While I completely agree with the Thomas King quotation, I do admit to feeling that Canada is a place which sees more good writing per square kilometer than most. There are so many great Canadian authors it’s hard to choose who to read next. At this time of year, though, the decision is easy, at least for me. It’s back to school season, which still speaks to the kid in me who will never graduate from the excitement and anticipation of the first day back. Canadian writers are as adept at writing for kids and teens as they are for adults. Don’t believe me? Check out some of the books listed below, and see how right I am.
The Dark Missions of Edgar Brim by Shane Peacock
Edgar couldn’t remember a time when he wasn’t terrified. From the time that he was a baby, and his father read him stories filled with monsters and demons, Edgar has been filled with fear. His only comfort was that the horrors in books were only imaginary… or were they? After the mysterious death of his father, Edgar is sent to boarding school, where he learns the truth about monsters, and how to fight them.
Darkest Magic by Morgan Rhodes
Crys and Becca Hatcher survived their encounters with magic and mages, and are hiding out in Toronto while they try to figure out what to do next. In Mytica, Maddox and Barnabas continue their quest to defeat the evil goddess Valoria. But their worlds will intersect once again, with disastrous results.
Shooter by Caroline Pignat
For the five kids locked in stuffy bathroom the Friday afternoon lockdown was becoming routine, something they almost looked forward on boring Friday afternoons. After all, it was always a drill, just someone playing a prank. Until one of them gets a text: “OMG not a drill!” This time, there really is someone in the school with a gun, and he may have a partner nobody knows about.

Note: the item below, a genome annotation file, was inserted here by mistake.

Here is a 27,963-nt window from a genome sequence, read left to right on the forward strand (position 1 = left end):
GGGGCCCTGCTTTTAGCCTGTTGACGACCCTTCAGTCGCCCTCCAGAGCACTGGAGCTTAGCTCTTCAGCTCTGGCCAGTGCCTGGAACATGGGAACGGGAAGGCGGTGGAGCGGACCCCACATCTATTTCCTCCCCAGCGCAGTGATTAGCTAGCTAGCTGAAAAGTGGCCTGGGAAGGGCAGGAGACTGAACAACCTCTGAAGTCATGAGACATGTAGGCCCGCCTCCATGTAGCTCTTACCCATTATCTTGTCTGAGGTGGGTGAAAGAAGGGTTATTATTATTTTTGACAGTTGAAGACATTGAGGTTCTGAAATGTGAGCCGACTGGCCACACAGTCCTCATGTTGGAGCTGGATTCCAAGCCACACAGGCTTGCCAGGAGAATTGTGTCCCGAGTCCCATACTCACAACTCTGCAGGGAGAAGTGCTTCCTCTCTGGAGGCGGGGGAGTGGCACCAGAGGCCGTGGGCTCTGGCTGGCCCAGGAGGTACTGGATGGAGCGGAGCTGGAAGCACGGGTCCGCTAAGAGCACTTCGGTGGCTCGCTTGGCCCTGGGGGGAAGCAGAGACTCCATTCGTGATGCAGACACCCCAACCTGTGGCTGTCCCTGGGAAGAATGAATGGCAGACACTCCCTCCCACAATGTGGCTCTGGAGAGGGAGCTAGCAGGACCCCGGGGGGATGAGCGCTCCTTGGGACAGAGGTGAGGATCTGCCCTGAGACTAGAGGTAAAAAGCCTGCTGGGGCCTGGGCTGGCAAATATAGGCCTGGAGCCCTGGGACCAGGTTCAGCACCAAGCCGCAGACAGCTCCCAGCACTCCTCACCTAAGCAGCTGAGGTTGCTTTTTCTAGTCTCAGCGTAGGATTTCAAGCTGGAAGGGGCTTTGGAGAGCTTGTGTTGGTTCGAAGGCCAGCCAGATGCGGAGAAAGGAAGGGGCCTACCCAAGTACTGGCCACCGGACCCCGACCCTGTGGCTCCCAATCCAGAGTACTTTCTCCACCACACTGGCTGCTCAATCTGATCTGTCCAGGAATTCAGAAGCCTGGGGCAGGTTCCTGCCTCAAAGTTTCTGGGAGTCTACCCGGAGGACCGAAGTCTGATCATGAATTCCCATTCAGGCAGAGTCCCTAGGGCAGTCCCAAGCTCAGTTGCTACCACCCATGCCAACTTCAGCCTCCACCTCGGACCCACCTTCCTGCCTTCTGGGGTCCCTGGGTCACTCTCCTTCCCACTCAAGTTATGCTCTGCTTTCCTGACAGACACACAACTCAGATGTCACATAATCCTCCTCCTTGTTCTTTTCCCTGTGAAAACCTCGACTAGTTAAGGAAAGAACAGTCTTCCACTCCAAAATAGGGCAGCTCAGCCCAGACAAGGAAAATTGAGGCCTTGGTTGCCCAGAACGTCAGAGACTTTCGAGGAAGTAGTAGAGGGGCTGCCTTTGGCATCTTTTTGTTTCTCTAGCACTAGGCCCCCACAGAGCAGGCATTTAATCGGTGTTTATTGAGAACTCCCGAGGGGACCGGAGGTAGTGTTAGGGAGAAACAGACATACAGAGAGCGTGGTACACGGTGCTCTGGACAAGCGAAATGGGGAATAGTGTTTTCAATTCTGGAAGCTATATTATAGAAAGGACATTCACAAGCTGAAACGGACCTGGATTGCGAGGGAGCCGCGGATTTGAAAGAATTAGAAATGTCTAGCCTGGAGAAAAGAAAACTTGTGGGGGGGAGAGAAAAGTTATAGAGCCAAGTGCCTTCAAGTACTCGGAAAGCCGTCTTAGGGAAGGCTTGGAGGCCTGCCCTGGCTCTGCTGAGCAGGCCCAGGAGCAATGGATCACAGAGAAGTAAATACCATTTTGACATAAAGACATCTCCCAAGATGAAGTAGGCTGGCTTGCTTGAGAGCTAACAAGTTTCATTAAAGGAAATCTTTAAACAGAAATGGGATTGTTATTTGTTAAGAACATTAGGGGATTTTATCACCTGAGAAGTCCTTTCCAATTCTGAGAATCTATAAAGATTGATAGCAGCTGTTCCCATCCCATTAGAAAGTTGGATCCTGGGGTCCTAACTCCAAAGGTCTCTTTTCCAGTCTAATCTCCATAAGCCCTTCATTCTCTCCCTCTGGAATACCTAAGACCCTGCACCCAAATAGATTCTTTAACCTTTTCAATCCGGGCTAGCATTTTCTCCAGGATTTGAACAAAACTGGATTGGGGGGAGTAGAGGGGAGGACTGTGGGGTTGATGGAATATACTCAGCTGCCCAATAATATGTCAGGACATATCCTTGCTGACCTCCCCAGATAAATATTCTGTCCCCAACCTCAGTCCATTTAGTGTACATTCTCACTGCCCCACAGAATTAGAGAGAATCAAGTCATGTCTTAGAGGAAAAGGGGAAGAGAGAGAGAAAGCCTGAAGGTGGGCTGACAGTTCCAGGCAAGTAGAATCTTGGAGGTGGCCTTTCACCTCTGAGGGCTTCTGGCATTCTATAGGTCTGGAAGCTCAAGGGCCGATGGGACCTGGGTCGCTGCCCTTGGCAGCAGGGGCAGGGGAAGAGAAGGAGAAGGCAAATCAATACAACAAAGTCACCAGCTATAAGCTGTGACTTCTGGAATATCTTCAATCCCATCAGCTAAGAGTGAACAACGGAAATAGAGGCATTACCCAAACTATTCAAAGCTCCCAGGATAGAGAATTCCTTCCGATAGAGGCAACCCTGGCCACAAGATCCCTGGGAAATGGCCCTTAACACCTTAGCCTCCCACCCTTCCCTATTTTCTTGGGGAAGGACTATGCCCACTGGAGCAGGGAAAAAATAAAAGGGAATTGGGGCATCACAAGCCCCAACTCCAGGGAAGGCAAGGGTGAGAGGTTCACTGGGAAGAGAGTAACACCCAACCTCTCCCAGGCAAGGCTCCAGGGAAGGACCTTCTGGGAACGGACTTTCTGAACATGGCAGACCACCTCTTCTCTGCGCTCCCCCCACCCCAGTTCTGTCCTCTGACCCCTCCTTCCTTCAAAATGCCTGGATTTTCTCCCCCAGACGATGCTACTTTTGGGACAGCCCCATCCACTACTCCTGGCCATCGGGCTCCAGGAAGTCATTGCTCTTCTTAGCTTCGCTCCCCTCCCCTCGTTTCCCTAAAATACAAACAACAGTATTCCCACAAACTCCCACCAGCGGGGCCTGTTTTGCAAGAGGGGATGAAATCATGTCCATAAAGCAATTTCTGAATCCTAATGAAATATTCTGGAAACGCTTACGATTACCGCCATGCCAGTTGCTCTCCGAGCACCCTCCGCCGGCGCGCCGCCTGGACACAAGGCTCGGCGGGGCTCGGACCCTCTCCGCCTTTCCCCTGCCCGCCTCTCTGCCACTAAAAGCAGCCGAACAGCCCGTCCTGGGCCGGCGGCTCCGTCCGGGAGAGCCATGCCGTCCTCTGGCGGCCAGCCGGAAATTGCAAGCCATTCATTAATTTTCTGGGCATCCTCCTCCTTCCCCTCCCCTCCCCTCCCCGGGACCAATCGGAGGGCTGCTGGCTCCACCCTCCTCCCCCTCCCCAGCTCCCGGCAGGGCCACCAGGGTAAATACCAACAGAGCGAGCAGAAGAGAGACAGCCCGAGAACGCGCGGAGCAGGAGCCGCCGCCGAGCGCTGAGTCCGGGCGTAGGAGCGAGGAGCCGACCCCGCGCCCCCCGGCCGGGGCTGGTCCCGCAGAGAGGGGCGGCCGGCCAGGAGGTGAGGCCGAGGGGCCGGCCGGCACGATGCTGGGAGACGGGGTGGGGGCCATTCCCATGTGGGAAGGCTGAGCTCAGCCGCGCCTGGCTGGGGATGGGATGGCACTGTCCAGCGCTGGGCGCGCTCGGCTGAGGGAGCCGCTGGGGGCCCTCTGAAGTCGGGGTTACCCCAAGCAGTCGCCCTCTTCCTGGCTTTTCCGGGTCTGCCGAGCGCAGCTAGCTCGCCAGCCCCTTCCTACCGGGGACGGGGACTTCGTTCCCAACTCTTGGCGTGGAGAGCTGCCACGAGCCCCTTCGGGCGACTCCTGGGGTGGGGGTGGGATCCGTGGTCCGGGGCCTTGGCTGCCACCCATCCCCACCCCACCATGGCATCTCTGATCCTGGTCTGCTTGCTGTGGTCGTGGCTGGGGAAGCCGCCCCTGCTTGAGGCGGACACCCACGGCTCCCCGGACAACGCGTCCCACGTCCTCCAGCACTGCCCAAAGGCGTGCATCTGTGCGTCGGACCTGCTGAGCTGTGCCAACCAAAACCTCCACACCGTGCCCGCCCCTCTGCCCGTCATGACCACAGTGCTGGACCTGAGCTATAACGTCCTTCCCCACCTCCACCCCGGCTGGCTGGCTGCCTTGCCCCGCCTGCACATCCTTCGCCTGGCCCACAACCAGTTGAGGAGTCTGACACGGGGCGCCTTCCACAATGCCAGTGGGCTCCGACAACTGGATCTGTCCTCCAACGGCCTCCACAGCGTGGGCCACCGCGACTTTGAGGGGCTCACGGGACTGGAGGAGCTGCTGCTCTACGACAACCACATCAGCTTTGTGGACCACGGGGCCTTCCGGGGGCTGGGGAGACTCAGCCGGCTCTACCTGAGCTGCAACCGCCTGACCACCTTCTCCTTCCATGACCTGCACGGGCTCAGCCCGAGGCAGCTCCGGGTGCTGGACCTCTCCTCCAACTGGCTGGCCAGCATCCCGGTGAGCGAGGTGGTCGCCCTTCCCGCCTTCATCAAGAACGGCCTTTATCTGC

The Skeleton Tree by Iain Lawrence
It was supposed to be fun, an adventure, a chance to miss some school. But the sailing trip along the coast of Alaska turned into a fight for survival for Chris and Frank, when a sudden storm sinks their boat. Stranded in the wilderness with no food or clothes, and no means to contact civilization, the boys must learn to work together if they want to get back home.
Beware that Girl by Teresa Toten
Kate O’Brien is not who she seems to be. As a student at the exclusive Waverly School, she’s determined to parlay her scholarship status to become one of the in crowd, which will then lead her to Yale. Olivia Sumner was born to be a leader of the in crowd, yet she too has secrets. The two girls, so different, yet so much the same, come together to protect their pasts, and each other, from an outside threat that could defeat them both.
No matter how young or young at heart you are, reading a Canadian author is always a worthwhile experience. So take off with me to the Great White (or Write) North, and experience for yourself how great it is to read Canadian.